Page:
(EUobserver.com) The final stage of the glyphosate saga epitomises the outer limits of the EU regulatory framework and the contested nature of its scientific decision-making.
How can the decision upon the future of an herbicide realistically escalate to the level of heads of state and government – with President Macron defiantly declaring that France won’t respect the decision? In the aftermath of the adoption of such a decision, one may wonder who actually won the glyphosate war?
Much of the current furore around the decision to maintain on the market the use of glyphosate vanishes when is checked against some basic factual, legal and policy considerations.
First, contrary to what the industry representatives expected only a few months ago, glyphosate hasn’t been renewed for 15 years – as foreseen by the relevant EU regulation – but merely for a five-year term.
After years of campaigning by NGOs and citizens about its alleged harmful health effects, as substantiated by the four million signatures collected by the European Citizen Initiative (ECI) Stop Glyphosate supported by WeMove and Avaaz, no decision-maker could turn a blind eye to such concerns.
This suggests that what has largely been depicted as an industry’s win may soon reveal a Pyrrhic victory. The limited duration of the reauthorisation is set to further stigmatise the substance in the eyes of the public thus incentivising the industry search for alternatives. In other words, glyphosate lives on borrowed time.
Second, after struggling to win member state support for the licence’s renewal under the EU Pesticide Regulation, it is not the EU Commission but a majority of EU member states who took their responsibilities and voted to reauthorise the herbicide.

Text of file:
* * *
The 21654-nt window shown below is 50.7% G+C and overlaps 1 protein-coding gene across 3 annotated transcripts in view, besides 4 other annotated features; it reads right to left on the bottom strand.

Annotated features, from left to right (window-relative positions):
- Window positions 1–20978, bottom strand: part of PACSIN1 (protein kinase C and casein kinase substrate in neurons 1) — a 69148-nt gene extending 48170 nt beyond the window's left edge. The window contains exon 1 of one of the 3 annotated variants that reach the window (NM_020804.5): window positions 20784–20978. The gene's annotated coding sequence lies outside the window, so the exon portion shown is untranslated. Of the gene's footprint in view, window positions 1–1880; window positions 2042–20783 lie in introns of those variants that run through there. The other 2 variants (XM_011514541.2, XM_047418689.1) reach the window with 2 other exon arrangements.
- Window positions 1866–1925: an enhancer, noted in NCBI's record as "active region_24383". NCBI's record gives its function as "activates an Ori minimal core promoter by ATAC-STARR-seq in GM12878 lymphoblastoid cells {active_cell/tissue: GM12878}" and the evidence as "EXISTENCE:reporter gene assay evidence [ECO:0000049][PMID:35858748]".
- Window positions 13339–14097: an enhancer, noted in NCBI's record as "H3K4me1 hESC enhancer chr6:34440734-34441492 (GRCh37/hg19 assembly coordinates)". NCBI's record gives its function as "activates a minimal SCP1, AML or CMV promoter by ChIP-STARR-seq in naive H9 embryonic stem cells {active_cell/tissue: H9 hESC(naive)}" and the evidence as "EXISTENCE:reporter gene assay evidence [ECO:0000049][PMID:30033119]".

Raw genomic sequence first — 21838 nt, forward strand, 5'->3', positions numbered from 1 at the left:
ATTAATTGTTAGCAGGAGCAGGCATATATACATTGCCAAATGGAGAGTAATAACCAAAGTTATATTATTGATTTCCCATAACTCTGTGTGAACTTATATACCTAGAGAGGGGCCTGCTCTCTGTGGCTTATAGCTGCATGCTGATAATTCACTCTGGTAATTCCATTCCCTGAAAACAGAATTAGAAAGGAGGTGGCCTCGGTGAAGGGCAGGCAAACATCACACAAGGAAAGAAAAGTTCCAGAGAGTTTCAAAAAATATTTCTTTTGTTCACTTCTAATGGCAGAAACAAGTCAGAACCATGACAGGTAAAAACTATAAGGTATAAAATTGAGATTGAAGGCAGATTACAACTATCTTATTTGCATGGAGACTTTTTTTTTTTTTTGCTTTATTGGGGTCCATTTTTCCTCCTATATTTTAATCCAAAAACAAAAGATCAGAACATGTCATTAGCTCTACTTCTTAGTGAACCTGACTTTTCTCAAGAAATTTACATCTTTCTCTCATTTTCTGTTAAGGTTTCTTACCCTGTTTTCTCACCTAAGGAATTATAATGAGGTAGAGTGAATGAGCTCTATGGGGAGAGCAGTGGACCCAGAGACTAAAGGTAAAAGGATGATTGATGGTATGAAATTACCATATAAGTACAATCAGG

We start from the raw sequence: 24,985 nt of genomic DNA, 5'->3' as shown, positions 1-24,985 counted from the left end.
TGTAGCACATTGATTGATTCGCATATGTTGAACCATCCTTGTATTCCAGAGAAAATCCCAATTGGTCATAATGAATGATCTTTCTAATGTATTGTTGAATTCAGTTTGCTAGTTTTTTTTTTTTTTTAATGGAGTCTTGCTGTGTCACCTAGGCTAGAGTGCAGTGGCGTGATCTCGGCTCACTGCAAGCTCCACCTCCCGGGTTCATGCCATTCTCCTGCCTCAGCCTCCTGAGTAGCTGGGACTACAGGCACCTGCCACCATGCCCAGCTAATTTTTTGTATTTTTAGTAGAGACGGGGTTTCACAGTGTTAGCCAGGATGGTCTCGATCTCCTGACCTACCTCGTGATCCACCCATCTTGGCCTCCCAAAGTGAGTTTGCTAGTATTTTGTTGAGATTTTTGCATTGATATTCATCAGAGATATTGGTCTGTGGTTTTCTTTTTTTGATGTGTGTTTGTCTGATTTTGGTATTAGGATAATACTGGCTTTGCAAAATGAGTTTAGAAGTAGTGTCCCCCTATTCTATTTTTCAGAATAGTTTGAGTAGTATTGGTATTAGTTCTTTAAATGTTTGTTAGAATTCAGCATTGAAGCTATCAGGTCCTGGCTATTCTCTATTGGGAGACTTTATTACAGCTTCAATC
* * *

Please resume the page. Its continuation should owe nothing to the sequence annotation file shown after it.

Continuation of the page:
Germany switches sides
This was largely unexpected as until a few hours ago the Commission was unable to obtain the required majority (16 countries representing 65% of the population). The game-changer was Germany who – as the talks with the anti-pesticide Greens fell apart in the formation of its new government – ultimately voted in favour of renewal.
Third, in the aftermath of the vote, some countries who opposed re-authorisation, such as France and Italy, publicly proclaimed that they will suspend the authorisation of the substance in their territories.
While this will put them in conflict with EU law, this rebellious stance will further weaken the political and legal agreement enshrined in the forthcoming reauthorisation decision.
The very same countries, acting under the pressure of public opinion, may even decide to challenge that decision before EU courts by arguing inter-alia that it failed to take into account the precautionary principle.
Fourth, to further weaken the support for the measure, one may realistically expect that civil society groups, including the ECI citizen committee, may challenge both the EU re-authorisation before EU Courts and the national implementing measures before national courts. The last word on the future and safety of the substance belongs to EU Courts.
When examined under this perspective, the glyphosate story allows us to not only depart from the cliche depiction of EU decision-making as a win-or-lose dynamic, but also to better understand the new, growing interactions between the democratic participatory mechanisms, such as ECI, and the day-to-day EU decision-making.
This is the space that will determine the incipient, transnational political space that will be shaping the EU’s future.
Alberto Alemanno is Jean Monnet professor of EU Law at HEC Paris and founder of The Good Lobby